Could such an intake system also be of use in publishing, as is currently being tried out by some publishing start-ups (or should I say “up-starts”?). One objection might be that there are real benefits to how the system currently operates. Aren’t the “top” researchers better known for a reason? Overall, they produce higher quality work, so they should have easier access to widely read journals. Also, lesser known scientists making grandiose claims: should these indeed not be looked at more critically? Thus, it is reasoned, the identity of the people and the institute responsible for the paper just gives another valid criterion to base assessment on. On the other hand, high quality work should be able to stand on its own, and grandiose claims should always be met with skepticism, irrespective of the identity of the claimant….”
“Usage of JIF by the scientific community as a predictor of impact has also increased, even while evidence of its predictive value has eroded; both correlations between article citation rate and JIF and proportions of highly cited articles published in high-impact journals have declined since 1990. Because digitization of journal content and proliferation of open-access articles have profoundly changed how relevant literature is located and cited. Having reviewed its history, a Web of Science search was carried out for articles published last year relevant to JIF; of 88 articles, about half are critiques of JIF, yet the other half, for the most part, are journal editorials touting a new or higher impact factor for the year….
Hiring and promotion decisions are too important to be subject to the influence of a metric so vulnerable to manipulation and misrepresentation. Journals can boost their JIF by encouraging selective journal self-citation and by changing journal composition through a preferential publication of reviews, articles in fields with large constituencies, or articles on research topics with short half-lives. JIF has degenerated into a marketing tool for journals as illustrated by the use of “Unofficial Impact Factors” in promotional material for journals that are not even indexed in Web of Science; also they are marketing tools for academic institutions as illustrated by the practice of Clarivate Analytics (which now owns Science Citation Index) of awarding paper certificates and electronic “badges” for scientists determined to be Highly Cited Researchers (HCRs, #HighlyCited) by virtue of publishing papers in the top 1% by citations for their field and publication year. …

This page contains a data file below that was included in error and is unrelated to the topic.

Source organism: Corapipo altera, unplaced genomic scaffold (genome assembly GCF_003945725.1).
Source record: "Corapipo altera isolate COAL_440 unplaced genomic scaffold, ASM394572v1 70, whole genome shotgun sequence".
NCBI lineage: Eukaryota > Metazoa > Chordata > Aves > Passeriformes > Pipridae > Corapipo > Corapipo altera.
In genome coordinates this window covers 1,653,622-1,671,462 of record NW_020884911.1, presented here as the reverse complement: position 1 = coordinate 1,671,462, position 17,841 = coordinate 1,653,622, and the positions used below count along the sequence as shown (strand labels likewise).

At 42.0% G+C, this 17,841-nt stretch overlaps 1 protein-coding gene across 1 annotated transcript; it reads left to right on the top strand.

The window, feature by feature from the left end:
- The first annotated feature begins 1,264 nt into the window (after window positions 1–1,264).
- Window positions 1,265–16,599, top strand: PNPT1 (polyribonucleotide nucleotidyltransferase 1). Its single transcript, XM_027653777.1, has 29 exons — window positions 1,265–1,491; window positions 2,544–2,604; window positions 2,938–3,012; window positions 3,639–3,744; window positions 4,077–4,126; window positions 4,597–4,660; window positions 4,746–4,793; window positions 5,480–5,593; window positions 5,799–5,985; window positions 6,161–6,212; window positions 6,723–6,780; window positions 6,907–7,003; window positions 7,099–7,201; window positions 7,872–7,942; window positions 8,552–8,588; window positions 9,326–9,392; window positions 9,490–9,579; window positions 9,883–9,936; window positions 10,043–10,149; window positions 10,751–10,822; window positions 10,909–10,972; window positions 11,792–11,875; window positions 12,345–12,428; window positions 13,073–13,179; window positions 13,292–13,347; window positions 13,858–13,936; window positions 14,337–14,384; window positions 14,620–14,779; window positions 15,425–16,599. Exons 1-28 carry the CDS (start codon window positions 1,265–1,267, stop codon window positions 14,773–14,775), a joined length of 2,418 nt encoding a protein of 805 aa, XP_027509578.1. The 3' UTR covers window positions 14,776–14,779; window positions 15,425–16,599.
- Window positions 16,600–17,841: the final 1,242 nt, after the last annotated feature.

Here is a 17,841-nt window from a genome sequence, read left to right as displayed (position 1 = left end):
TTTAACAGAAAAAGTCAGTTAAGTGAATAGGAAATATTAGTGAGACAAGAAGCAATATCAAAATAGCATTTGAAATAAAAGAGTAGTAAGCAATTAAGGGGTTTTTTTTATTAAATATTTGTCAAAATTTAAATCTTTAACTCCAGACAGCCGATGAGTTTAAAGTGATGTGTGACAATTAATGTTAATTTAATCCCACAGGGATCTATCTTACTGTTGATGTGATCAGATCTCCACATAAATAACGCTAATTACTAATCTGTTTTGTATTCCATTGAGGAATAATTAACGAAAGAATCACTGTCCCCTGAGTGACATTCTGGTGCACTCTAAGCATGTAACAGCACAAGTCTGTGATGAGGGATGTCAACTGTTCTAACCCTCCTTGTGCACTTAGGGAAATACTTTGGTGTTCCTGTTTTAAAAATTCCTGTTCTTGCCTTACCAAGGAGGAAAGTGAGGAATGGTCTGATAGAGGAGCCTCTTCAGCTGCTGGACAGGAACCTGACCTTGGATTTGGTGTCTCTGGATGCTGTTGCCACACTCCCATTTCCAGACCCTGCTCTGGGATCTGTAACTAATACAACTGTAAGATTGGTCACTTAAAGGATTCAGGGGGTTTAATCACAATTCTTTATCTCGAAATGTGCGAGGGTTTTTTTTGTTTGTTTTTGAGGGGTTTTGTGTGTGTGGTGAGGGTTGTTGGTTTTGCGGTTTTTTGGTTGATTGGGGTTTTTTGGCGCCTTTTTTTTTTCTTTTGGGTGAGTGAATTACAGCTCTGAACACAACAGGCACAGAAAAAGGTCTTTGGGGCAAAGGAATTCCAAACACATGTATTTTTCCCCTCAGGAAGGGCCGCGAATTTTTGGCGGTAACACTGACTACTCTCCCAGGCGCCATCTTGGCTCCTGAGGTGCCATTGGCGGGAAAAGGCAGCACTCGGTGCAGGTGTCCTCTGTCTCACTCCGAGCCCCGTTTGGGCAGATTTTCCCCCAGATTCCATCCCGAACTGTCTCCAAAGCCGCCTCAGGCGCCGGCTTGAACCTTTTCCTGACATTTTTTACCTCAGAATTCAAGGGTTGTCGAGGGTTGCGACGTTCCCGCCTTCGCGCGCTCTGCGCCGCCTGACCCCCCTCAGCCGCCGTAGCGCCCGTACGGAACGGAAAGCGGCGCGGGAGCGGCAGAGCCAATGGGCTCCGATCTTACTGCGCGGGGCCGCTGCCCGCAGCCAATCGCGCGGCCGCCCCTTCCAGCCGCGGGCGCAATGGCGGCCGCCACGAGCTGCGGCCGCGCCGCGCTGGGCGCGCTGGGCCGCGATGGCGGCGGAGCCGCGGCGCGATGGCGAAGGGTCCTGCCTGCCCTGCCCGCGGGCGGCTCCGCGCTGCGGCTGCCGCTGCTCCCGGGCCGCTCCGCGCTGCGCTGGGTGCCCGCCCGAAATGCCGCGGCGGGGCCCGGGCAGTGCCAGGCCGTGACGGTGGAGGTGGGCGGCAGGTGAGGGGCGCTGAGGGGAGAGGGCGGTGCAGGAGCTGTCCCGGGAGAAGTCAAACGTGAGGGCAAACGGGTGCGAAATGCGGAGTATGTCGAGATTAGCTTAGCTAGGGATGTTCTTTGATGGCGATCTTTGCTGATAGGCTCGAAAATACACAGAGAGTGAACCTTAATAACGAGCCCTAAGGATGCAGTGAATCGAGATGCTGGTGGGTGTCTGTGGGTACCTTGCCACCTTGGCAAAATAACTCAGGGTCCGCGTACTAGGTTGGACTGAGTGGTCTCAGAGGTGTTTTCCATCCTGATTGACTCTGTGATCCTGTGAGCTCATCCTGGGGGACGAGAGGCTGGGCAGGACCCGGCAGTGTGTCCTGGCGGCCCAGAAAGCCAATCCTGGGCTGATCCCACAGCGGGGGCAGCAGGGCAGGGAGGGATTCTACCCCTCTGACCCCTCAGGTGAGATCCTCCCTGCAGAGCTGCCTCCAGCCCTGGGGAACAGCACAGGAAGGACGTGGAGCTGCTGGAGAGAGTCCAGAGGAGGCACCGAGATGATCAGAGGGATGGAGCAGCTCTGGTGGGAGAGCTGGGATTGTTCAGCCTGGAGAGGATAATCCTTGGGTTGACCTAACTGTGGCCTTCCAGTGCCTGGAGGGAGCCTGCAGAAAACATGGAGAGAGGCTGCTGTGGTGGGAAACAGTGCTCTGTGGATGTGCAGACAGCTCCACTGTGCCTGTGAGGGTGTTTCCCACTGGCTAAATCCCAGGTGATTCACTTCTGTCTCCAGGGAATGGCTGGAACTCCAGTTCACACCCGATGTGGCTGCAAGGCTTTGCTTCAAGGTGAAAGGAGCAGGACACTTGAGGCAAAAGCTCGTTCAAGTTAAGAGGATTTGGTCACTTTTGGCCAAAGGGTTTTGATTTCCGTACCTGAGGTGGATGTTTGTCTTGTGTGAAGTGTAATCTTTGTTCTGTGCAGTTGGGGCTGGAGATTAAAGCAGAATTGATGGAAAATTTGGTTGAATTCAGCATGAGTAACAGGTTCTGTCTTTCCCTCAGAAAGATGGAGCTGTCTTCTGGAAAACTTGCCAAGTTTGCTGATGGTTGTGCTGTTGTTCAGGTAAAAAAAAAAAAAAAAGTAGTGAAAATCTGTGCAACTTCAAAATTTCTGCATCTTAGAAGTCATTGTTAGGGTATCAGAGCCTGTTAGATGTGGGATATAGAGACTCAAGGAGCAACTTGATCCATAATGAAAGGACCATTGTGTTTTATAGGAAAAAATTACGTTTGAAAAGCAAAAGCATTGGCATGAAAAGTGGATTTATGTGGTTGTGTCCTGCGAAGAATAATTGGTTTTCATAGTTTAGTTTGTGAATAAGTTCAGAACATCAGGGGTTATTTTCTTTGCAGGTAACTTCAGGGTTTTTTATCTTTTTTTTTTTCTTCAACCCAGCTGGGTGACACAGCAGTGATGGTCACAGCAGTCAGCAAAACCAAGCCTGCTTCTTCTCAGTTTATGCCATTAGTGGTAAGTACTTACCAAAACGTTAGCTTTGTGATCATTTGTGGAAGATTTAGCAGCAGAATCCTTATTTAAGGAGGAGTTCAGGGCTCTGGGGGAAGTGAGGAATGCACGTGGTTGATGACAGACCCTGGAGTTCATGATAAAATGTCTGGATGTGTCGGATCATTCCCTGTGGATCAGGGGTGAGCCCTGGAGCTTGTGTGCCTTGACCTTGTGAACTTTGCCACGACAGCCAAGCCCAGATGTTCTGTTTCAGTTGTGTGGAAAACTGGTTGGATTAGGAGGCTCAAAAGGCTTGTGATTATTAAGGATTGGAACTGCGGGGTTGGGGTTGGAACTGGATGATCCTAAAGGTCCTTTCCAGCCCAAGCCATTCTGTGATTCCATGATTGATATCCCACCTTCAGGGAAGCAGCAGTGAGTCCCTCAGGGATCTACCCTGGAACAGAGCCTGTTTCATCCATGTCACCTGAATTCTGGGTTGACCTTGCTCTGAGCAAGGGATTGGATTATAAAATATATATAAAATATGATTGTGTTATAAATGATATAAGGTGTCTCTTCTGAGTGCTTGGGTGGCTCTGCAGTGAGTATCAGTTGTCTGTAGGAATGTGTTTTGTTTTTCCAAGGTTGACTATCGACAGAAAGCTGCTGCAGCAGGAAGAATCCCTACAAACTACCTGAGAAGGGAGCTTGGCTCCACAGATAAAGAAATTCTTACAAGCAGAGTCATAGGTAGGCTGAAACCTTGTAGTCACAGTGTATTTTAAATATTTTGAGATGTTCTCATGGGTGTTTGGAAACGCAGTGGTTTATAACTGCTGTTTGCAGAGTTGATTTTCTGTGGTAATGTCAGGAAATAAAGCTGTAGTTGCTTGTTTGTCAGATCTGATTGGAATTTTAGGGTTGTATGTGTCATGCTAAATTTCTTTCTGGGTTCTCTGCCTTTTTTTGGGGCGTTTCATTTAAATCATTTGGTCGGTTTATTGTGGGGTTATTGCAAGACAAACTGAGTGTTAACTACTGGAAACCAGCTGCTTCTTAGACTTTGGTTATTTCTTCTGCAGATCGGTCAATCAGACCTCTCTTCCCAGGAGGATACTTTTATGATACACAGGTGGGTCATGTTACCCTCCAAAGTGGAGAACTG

In Science, it has been widely noted that using JIF as a proxy for scientific excellence undermines incentives to pursue novel, time-consuming, and potentially groundbreaking work…”
Sanjana, N.E. Voices of the new generation: open science is good for science (and for you). Nat Rev Mol Cell Biol (2021). https://doi.org/10.1038/s41580-021-00414-1
In the race to publish papers and secure funding, science can sometimes seem like a competition. But, in reality, modern science relies on open sharing and collaboration. One unexpected aspect of open science is the role it has played in uplifting the careers of myself and my lab members.
“While many members of the CPH Editorial Board are supportive of the concept of open access, they are also concerned about the APC model of open access on offer. These concerns will be familiar to many of our authors and readers….
As stated succinctly by one Editorial Board member, the proposed APC model goes against the entire spirit of the journal….
For many, although strongly concerned about issues of access to the journal, the adoption of an APC-based approach risks compounding existing inequalities. Radical Community Medicine’s origins were in the need for a space to challenge public health orthodoxies, shifting the centre and breaking new ground (Scott-Samuel, 1998), a mandate continued by CPH (Bell & Green, 2015; Bunton, 1998). Critical scholars working from the epistemic margins – early career researchers, independent researchers, and social scientists within public health programmes – are most vulnerable to exclusion if funds are needed to publish. Moreover, despite Taylor & Francis’s promises of ad hoc fee waivers, it will clearly serve to reinforce centre-periphery dynamics in scholarly knowledge production, compounding the exclusion already experienced by scholars outside the global north (see Herb & Schöpfel, 2018). These systematic exclusionary practices would sit uneasily, to say the least, with our mission.
Corporate publishers have been highly successful in conflating ‘gold’ open access (a broad category describing open access delivered directly by journals versus repositories) with APC-based models (Fuchs & Sandoval, 2013). However, other versions of ‘gold’ open access exist, including what is now known as ‘diamond’ access – where the publication is free to the end user and there are no charges for the submitting author….
The difference is that these models are driven primarily by a cost-covering rather than a profit-generating approach to scholarly publishing….
Collectively, we need to decide what journals are for – and how fidelity to our communities can be protected….”
“A Guide to Open Access
British Library, 2021
Find out what open access means, how to publish research on an open access basis, and discover the resources and tools that enable free, online access to publications….”